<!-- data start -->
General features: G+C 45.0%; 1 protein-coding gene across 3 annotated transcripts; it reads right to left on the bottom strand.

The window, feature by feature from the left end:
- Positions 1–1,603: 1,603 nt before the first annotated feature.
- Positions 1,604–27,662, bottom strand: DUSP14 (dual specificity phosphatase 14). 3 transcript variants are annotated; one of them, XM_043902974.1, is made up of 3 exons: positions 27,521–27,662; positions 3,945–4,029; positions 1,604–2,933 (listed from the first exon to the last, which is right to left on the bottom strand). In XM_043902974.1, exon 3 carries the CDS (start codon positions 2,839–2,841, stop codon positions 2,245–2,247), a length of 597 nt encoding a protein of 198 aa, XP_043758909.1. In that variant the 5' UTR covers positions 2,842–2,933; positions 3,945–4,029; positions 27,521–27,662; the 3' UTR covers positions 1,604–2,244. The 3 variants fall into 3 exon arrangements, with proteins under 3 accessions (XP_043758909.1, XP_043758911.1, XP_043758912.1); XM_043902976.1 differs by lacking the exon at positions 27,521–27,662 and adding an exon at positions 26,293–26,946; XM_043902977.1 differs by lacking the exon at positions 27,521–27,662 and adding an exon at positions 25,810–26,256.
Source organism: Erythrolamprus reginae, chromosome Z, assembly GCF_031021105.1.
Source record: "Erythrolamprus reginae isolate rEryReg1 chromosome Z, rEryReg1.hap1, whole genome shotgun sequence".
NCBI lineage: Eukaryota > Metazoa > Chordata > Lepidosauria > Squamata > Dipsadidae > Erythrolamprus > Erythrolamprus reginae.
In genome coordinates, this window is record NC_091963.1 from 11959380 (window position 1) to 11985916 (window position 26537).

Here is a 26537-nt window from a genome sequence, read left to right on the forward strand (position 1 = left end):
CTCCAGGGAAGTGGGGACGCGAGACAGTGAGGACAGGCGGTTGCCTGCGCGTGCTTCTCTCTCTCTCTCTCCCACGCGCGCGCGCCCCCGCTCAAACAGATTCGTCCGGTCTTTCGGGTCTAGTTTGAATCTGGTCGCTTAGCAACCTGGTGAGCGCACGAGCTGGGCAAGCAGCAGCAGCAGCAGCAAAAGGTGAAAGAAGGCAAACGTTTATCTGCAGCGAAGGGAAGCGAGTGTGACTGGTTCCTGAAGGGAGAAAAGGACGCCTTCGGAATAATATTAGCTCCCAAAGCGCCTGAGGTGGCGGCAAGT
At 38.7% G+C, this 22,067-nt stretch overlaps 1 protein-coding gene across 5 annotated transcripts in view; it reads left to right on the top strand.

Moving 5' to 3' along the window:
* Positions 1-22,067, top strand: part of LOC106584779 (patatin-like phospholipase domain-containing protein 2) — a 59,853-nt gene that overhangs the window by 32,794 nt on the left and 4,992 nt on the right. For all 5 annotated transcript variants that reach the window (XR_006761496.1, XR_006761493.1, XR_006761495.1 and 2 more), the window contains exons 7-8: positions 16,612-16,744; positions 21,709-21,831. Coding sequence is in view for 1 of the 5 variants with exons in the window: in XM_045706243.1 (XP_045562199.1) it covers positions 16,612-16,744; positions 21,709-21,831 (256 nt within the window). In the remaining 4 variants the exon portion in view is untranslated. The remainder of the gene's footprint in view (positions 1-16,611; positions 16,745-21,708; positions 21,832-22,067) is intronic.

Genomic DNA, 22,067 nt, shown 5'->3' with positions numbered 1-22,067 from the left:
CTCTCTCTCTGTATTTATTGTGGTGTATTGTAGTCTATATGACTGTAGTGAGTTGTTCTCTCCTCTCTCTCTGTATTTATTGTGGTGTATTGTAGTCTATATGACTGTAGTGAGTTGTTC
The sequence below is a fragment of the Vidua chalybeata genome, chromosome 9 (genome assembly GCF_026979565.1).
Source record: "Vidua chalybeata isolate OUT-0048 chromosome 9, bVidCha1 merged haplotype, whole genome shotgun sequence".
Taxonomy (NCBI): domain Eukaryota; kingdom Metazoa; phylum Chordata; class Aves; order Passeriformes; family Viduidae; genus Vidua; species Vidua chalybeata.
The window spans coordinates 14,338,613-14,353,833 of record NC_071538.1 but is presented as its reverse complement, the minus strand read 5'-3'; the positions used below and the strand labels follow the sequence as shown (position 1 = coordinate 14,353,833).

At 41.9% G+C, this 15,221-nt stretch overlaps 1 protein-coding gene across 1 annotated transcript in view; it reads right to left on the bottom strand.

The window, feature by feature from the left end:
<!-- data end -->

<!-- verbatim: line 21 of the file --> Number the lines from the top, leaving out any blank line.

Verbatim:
The window, feature by feature from the left end: